Rugby Union: O'Reilly calls for Union solidarity

David Llewellyn
Monday 22 July 1996 23:02

A distinguished old Lion, Tony O'Reilly, yesterday added his powerful voice to the great rugby union debate. On the eve of the Home Unions summit meeting in Cardiff, O'Reilly, who went on two tours with the British Isles in the 1950s and won 29 caps for Ireland, appealed for common sense and unity among England, Ireland, Scotland and Wales.

"This is a very important meeting," O'Reilly said. "World rugby should not be dominated by any one media company, be it the BBC, ITV, NBC, CNN, and certainly not by BSkyB. The notion of rugby football becoming, in a sense, user-friendly, as dictated by the media or entertainment managers of a media company, whatever media company, is like tampering with the rules of golf, or the rules of soccer."

O'Reilly is the chairman and chief executive of the American company HJ Heinz and is also chairman of the Independent Newspaper Group, which owns a 46.5 per cent stake in this newspaper.

His Lions experiences have convinced him of the value of unity at all costs among the British Isles and Ireland. "Australia, South Africa and New Zealand want to play the British Isles far more than they want to play the individual countries," he said. "The four home nations have always been together and, having played on two tours to South Africa and then Australia and New Zealand, I feel qualified to talk about this.

"The negotiating bodies for any TV contract can only be appointed by the four home unions or their professional appointees. No single union has the right to go off and sign.

"Club rugby is different and, having played for Leicester for many years, I know a lot about it from that point of view. If the Baths, Bristols, Cardiffs and Swanseas wish to negotiate their best terms with any TV companies then that's their business. But the Five Nations tournament is sacrosanct.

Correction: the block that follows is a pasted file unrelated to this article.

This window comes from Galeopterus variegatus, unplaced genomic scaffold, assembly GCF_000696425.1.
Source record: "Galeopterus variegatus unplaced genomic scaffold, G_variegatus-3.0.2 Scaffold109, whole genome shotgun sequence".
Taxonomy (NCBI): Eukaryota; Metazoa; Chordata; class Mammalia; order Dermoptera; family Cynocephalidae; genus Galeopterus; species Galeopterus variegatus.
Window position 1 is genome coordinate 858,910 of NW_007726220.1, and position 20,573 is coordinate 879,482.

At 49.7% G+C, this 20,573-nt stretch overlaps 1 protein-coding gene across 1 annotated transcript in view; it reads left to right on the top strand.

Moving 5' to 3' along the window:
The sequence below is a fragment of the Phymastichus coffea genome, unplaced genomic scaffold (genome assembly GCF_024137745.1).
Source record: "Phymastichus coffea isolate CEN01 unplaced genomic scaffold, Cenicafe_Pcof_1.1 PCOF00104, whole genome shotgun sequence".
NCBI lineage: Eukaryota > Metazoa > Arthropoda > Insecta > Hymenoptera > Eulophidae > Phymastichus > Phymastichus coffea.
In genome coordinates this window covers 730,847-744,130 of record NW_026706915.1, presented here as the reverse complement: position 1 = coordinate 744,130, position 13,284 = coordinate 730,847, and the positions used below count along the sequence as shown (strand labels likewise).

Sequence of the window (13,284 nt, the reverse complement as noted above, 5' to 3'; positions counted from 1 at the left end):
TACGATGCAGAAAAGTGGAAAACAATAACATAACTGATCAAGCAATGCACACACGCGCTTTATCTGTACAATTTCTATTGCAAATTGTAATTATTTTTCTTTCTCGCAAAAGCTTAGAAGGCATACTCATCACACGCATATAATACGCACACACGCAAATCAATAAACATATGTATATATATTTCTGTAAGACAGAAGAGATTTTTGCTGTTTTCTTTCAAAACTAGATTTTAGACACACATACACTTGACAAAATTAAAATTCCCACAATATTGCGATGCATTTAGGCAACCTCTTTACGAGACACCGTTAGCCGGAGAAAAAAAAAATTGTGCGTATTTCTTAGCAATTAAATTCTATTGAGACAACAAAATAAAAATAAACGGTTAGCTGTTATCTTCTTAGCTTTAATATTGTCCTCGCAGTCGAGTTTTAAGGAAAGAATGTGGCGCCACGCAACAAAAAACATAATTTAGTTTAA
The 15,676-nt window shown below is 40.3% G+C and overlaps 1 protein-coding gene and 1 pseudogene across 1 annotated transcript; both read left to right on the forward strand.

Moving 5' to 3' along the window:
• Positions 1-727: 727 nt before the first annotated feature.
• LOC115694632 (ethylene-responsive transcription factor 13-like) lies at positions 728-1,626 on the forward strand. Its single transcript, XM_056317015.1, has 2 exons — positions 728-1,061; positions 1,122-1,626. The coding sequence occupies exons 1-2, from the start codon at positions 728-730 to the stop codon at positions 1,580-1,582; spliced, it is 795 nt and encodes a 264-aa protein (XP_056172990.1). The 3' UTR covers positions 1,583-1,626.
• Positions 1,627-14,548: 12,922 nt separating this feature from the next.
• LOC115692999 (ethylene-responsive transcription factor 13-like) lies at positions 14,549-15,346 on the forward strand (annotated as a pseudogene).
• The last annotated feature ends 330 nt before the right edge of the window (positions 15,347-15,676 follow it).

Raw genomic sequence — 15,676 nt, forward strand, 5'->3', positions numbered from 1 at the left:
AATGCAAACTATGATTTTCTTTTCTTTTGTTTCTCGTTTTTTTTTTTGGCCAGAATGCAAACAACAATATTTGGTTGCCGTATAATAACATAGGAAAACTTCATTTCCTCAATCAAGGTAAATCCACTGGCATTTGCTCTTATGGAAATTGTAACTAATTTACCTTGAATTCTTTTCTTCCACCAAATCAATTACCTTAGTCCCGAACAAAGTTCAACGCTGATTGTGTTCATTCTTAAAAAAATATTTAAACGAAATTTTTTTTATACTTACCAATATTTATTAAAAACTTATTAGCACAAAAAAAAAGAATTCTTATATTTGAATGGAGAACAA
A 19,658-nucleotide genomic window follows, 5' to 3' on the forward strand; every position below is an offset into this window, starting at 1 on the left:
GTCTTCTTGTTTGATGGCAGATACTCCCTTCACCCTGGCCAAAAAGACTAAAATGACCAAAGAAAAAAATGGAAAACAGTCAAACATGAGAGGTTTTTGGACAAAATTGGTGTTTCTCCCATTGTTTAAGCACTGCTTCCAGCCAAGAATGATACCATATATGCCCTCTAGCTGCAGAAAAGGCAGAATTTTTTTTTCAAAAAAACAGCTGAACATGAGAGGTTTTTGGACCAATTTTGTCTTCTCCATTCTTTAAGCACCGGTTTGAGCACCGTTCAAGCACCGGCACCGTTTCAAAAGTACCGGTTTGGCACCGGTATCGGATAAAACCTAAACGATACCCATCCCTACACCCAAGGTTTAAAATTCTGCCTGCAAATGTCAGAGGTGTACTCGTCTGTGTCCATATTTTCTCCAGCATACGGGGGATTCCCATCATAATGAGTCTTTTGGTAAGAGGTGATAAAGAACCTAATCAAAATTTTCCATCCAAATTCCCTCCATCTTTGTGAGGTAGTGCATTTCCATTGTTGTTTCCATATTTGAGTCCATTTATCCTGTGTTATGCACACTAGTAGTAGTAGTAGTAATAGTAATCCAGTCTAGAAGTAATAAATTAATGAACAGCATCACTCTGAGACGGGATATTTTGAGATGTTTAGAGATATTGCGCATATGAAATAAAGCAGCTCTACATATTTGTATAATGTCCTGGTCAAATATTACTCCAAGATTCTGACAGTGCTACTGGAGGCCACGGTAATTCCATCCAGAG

"The four home unions and not any individual union should negotiate with all the media companies and get the best deal - and that may well be with BSkyB - for all the game and that includes the players and the spectators."

O'Reilly, who is now 60, painted a bleak picture for rugby in the northern hemisphere. He is one of the owners of the Pittsburgh Pirates baseball team and said the unions should emulate American football. "There the franchise holders put all the money into one pot. That is then divided equally among the 30 teams."

O'Reilly said the game's governing body then puts a cap on the amount of money that each club can use to pay players and he is convinced a similar scheme would work well in the new era of professional rugby union.

"It would mean each club would have, say, pounds 1m for wages, they either pay one man the whole lot or perhaps 20 men pounds 50,000 each," he said. "And with a system like that you would get an automatic cap on the number of players at any one club because of the limitation on how much they should be paid."

He made a final appeal to the four Home Unions. "Negotiate as one, the Five Nations. Let the clubs negotiate for themselves." And he advised them: "Accept less today for a more orderly tomorrow."

If O'Reilly's advice is followed it could result in a much reduced offer from BSkyB but would certainly rekindle the interest of the terrestrial broadcasting companies and fulfil the wishes of the Welsh, Irish and Scots, who had been vehemently opposed to Sky's perceived monopoly on live broadcasts.

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